Mathematical and quantitative skills
The Royal Society believes there is a strong case for increasing the mathematical and quantitative skills of young people. This is important not only to satisfy the employment demands of an increasingly technological economy, but more generally to enable them to make sound decisions in life and benefit society. England is unusual among world-leading economies in that the study of mathematics is not universal for all students beyond age 16. At the same time, there is a substantial unmet and increasing demand for mathematically and quantitatively skilled people in the labour market.
A new Royal Society publication concludes that most universities should do more to signal to students the value of mathematics qualifications post-16 as the best preparation for undergraduate studies. This applies to undergraduate courses that have a significant quantitative component as well as others that are often perceived to be less mathematical, as part of a drive to tackle pervasive negative cultural attitudes towards mathematics.
The Society’s position has been informed by research undertaken for it by Careers Research and Development (CRAC), which investigated:
how UK universities are currently communicating the importance of quantitative skills to young people; and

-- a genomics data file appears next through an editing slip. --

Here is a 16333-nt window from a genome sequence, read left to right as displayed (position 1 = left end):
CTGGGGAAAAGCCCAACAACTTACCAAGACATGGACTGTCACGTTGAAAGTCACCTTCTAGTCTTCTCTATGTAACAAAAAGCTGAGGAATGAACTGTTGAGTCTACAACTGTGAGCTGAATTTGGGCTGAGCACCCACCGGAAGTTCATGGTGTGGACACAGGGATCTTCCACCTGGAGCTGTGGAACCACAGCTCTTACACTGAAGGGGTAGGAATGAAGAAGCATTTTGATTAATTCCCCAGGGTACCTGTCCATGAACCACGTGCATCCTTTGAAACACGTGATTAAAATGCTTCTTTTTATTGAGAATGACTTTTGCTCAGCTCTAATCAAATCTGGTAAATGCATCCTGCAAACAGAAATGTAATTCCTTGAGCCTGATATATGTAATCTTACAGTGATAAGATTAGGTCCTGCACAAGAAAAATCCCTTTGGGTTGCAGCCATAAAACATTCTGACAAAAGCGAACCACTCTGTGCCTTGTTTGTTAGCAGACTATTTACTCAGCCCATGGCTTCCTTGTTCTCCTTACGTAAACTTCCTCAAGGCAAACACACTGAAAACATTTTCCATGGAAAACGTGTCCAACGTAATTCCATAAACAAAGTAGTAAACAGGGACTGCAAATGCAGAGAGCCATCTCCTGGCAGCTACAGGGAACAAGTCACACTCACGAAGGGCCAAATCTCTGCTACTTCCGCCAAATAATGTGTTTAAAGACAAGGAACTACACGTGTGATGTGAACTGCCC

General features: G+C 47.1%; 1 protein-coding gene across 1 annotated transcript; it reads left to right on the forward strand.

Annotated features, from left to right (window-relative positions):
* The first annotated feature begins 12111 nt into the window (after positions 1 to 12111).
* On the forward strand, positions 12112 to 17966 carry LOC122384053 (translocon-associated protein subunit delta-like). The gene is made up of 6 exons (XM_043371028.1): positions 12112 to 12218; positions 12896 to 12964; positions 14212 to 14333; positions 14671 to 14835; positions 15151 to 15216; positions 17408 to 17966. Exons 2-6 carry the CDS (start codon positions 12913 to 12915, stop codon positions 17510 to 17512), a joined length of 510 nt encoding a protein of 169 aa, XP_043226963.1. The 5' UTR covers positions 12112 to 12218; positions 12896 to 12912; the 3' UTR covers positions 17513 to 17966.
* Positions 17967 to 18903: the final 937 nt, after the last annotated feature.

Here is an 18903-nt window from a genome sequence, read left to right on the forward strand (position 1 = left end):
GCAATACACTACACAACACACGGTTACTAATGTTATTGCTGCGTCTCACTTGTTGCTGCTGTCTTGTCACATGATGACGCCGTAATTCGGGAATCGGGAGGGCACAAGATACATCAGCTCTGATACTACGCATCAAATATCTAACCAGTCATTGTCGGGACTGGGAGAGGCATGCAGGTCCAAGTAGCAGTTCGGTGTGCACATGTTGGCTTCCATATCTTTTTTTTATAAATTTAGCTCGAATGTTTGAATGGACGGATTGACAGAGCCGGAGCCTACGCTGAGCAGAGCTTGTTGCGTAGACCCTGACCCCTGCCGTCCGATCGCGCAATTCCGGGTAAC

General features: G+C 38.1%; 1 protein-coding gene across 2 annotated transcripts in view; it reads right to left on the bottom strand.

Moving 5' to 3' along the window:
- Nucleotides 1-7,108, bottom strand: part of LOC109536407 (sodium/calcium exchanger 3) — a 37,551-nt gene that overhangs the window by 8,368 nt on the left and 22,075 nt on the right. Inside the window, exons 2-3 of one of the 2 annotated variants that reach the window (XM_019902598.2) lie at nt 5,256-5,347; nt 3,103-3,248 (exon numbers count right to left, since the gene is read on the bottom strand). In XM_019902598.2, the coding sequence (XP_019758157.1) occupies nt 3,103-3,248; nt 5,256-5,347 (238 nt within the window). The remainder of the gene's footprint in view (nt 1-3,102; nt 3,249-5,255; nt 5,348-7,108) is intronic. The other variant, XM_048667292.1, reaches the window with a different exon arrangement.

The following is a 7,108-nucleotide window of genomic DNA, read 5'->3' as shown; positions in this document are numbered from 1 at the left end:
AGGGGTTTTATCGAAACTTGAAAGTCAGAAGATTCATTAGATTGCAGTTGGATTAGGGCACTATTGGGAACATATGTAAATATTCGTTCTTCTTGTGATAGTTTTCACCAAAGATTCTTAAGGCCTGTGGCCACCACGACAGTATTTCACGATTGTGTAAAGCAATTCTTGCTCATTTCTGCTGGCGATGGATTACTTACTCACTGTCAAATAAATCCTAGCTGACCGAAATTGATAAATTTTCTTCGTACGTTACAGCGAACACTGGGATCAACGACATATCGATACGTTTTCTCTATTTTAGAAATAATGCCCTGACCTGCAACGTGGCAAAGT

- whether and how this ‘signalling’ could be enhanced and made more effective in future.
This research found that most universities currently attempt little engagement directly with mainstream pre-16 students or their parents/carers to signal directly the value of studying mathematics post-16, with few expressly demanding more advanced (level 3) mathematics qualifications for entry to quantitative undergraduate courses. It also found that although many universities indicate their support for Core Maths, introduced into the post-16 curriculum in 2014 to provide students with the opportunity to develop their mathematical and quantitative skills, they generally cite it as an acceptable alternative qualification to GCSE Mathematics rather than as a route to studying subjects that require the use of mathematics at a higher level.
All universities should signal the importance of level 3 mathematics qualifications across a wide range of subjects.
- University departments whose undergraduate degree courses do not require level 3 mathematics qualifications should promote the value of Core Maths as a complement to a student’s level 3 choices.
- All universities should include signalling the value of level 3 mathematics qualifications within their existing widening participation programmes, activities and accompanying resources.
Life Beyond GCSE Mathematics (PDF)